1 comment on “Nintex Forms for Nintex Workflow Cloud – Saving Multi-choice fields to SharePoint Lists”

Nintex Forms for Nintex Workflow Cloud – Saving Multi-choice fields to SharePoint Lists

Nintex Forms for NWC was just released yesterday, and just in time for me to add a contact form to my new website (https://www.docfluix.com).  Matt Jennings already posted an awesome intro for Nintex Forms for NWC so check this out to understand what this awesome new product is all about.

Background Info

My goal for my first Nintex Forms for NWC project was to create a simple web contact form (Name, Company, Phone, Email) and save the data to a SharePoint list. I also decided to add a multi-choice control named CustomerInterest to my form with the following options:

  • Workflow / Business Process Automation
  • Document Management (ECM / Records Management)
  • Collaboration
  • Intranet / Portals
  • Migration to SharePoint
  • SharePoint Governance
  • SharePoint Adoption

In my SharePoint site, I added an out of the box Contacts list, and customized it with a choice field (also named “CustomerInterest”) that allows multiple choices and includes the identical options above.

After the Start Event, I added the SharePoint Online action Create an Item to my workflow and connected it to my site.

This action displays the columns from my new SharePoint contact list including the CustomerInterest field.  Initially, my plan was to directly map the CustomerInterest collection variable to the CustomInterest SharePoint column. However, that approach does not work.  The solution however, is quite easy but not totally obvious…

To understand the solution, please note the following:

  • When you define a Multiple Choice field in Nintex Forms for NWC, it creates a variable for that control of type collection.  This collection shall be populated with only the choices that the user selected.
  • If you want to populate a multi-choice column in SharePoint, you need to pass it a concatenated string of all values separated with ;# (semi-colon hashtag).  So I would need to export a string that looks like this: “Collaboration;#SharePoint Governance;#SharePoint Adoption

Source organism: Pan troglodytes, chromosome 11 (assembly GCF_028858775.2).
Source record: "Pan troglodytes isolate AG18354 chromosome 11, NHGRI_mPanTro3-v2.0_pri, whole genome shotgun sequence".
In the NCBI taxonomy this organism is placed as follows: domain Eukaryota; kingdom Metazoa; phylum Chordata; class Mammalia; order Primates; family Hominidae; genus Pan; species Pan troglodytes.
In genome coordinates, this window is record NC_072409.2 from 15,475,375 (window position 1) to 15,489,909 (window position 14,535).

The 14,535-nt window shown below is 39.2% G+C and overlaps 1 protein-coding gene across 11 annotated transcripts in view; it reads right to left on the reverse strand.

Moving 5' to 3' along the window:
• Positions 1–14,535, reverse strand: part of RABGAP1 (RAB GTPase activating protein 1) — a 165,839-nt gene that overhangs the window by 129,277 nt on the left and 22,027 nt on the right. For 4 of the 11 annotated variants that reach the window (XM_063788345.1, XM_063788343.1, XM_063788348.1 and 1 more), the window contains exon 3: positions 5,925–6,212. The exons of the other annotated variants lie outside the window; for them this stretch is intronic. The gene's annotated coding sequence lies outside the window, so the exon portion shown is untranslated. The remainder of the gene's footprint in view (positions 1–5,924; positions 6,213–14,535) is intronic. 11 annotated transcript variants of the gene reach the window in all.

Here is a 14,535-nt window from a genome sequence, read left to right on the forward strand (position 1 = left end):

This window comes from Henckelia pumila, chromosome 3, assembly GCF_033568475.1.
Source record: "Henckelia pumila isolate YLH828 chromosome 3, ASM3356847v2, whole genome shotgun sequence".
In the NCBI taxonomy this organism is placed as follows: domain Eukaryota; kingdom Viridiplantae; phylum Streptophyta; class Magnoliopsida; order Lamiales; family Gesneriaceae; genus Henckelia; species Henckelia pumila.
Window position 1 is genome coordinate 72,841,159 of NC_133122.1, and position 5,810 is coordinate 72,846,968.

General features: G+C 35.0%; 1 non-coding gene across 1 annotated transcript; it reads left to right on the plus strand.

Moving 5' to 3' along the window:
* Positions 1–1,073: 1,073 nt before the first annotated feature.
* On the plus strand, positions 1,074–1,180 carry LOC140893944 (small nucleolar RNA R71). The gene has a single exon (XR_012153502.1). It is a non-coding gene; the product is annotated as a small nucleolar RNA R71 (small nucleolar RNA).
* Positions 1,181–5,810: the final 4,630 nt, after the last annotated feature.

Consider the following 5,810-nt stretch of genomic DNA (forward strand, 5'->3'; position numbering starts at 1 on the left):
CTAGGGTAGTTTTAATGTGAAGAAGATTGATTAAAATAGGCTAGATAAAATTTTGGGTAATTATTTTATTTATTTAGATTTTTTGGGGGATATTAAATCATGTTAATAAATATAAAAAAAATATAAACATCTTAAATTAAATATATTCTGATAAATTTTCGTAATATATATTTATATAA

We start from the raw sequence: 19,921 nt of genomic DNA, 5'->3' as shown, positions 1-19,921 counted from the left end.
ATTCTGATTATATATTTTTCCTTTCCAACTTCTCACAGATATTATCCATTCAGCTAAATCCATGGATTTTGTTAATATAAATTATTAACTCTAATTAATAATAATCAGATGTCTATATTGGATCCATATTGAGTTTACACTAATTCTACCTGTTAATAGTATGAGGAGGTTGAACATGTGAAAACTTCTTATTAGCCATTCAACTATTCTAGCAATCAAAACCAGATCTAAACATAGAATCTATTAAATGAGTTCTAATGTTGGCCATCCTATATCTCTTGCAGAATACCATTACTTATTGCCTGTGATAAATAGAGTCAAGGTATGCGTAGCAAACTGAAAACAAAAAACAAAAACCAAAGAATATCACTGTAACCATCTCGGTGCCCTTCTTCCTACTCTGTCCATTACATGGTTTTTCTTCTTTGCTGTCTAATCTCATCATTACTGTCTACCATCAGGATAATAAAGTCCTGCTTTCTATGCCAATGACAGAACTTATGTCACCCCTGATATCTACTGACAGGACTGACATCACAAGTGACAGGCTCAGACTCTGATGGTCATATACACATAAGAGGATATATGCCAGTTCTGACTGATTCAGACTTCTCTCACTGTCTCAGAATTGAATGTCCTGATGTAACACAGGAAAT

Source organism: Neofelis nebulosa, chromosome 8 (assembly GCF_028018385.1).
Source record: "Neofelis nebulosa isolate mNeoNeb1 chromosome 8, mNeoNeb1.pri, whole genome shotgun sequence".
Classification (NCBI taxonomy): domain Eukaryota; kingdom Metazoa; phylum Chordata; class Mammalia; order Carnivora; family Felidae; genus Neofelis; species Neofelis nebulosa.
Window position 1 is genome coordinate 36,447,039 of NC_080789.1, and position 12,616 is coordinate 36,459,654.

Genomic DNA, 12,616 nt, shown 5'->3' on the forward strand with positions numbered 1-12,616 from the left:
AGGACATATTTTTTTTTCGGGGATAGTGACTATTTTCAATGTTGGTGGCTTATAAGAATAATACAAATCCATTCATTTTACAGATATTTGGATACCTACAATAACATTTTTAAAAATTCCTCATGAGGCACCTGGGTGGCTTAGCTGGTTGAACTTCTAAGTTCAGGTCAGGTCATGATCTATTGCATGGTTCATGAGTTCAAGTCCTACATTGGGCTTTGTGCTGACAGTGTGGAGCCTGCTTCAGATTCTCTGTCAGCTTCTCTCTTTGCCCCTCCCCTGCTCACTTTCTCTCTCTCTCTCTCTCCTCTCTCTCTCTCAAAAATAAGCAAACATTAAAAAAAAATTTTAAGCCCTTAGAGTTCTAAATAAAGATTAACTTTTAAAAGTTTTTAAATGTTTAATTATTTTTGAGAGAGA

• In Nintex Forms for NWC, the title that is displayed for each control becomes the name of the start event variable created in the workflow.  So in my form, the multi choice field is titled as “Are you looking for assistance with:“, and so that is also the name of the collection variable that I will reference in my workflow.


The solution is to iterate through the collection variable and format a text variable the way SharePoint expects for a Multi choice column.  Although this part is quite simple, I’ll outline my steps:

  1. Define new variables:
    • CustomerInterests (Text) – Will store the concatenated value to map to the SharePoint choice column
    • ChoiceItem (Text) – Will store each selected choice from the collection variable
    • Idx (Integer) – Used for loop processing
  2. Add a Loop For Each action configured as follows:
    • Target Collection: Are you looking for assistance with:
    • Store Item: ChoiceItem
    • Index: Idx
  3. Within the Loop For Each action I added
    • Get Item from Collection action
      • Target Collection: Are you looking for assistance with:
      • Index: Idx
      • Store Item: ChoiceItem
    • Set a variable value action (optionally, the Create a text string action would also work the same way)
      • Variable: CustomerInterests
      • Value: [CustomerInterests][ChoiceItem];# (this concatenates the next ChoiceItem to the end of the string for each iteration)
  4. In the Create an Item action, now I was able to simply assign the CustomerInterests text variable to the CustomerInterest SharePoint column.  When this action executes we end up with a new list item in SharePoint with the intended choices selected.

Here is what the completed form looks like:DocFluix Contact Form

0 comments on “Using Nintex Workflow Cloud? Always Start with External Start!”

Using Nintex Workflow Cloud? Always Start with External Start!